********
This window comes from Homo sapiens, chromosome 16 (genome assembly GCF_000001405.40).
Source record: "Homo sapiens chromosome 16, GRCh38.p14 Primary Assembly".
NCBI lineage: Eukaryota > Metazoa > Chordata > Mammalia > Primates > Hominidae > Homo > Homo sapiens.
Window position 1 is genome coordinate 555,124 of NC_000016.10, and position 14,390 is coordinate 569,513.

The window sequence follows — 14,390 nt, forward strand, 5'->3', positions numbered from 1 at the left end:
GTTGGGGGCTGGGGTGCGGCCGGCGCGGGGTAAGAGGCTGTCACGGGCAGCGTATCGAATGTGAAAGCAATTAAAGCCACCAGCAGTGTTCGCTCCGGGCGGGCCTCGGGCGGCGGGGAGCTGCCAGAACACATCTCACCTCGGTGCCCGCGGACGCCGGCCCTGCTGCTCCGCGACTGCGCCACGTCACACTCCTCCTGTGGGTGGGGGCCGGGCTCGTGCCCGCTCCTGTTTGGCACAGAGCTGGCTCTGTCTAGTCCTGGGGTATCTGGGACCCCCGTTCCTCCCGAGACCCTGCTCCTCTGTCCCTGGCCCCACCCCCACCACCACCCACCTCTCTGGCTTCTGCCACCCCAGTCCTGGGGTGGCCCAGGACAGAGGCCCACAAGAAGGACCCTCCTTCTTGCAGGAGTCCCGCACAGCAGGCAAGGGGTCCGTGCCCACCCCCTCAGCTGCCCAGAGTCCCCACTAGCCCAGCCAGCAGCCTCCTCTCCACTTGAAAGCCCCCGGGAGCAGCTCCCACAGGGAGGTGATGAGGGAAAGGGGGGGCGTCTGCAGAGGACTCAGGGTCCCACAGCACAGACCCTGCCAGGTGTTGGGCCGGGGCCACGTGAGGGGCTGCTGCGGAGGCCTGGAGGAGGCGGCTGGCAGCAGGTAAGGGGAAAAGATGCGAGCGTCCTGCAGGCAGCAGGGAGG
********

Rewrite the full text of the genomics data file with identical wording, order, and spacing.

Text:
This window comes from Homo sapiens, chromosome 16 (genome assembly GCF_000001405.40).
Source record: "Homo sapiens chromosome 16, GRCh38.p14 Primary Assembly".
NCBI lineage: Eukaryota > Metazoa > Chordata > Mammalia > Primates > Hominidae > Homo > Homo sapiens.
Window position 1 is genome coordinate 555,124 of NC_000016.10, and position 14,390 is coordinate 569,513.

The window sequence follows — 14,390 nt, forward strand, 5'->3', positions numbered from 1 at the left end:
GTTGGGGGCTGGGGTGCGGCCGGCGCGGGGTAAGAGGCTGTCACGGGCAGCGTATCGAATGTGAAAGCAATTAAAGCCACCAGCAGTGTTCGCTCCGGGCGGGCCTCGGGCGGCGGGGAGCTGCCAGAACACATCTCACCTCGGTGCCCGCGGACGCCGGCCCTGCTGCTCCGCGACTGCGCCACGTCACACTCCTCCTGTGGGTGGGGGCCGGGCTCGTGCCCGCTCCTGTTTGGCACAGAGCTGGCTCTGTCTAGTCCTGGGGTATCTGGGACCCCCGTTCCTCCCGAGACCCTGCTCCTCTGTCCCTGGCCCCACCCCCACCACCACCCACCTCTCTGGCTTCTGCCACCCCAGTCCTGGGGTGGCCCAGGACAGAGGCCCACAAGAAGGACCCTCCTTCTTGCAGGAGTCCCGCACAGCAGGCAAGGGGTCCGTGCCCACCCCCTCAGCTGCCCAGAGTCCCCACTAGCCCAGCCAGCAGCCTCCTCTCCACTTGAAAGCCCCCGGGAGCAGCTCCCACAGGGAGGTGATGAGGGAAAGGGGGGGCGTCTGCAGAGGACTCAGGGTCCCACAGCACAGACCCTGCCAGGTGTTGGGCCGGGGCCACGTGAGGGGCTGCTGCGGAGGCCTGGAGGAGGCGGCTGGCAGCAGGTAAGGGGAAAAGATGCGAGCGTCCTGCAGGCAGCAGGGAGG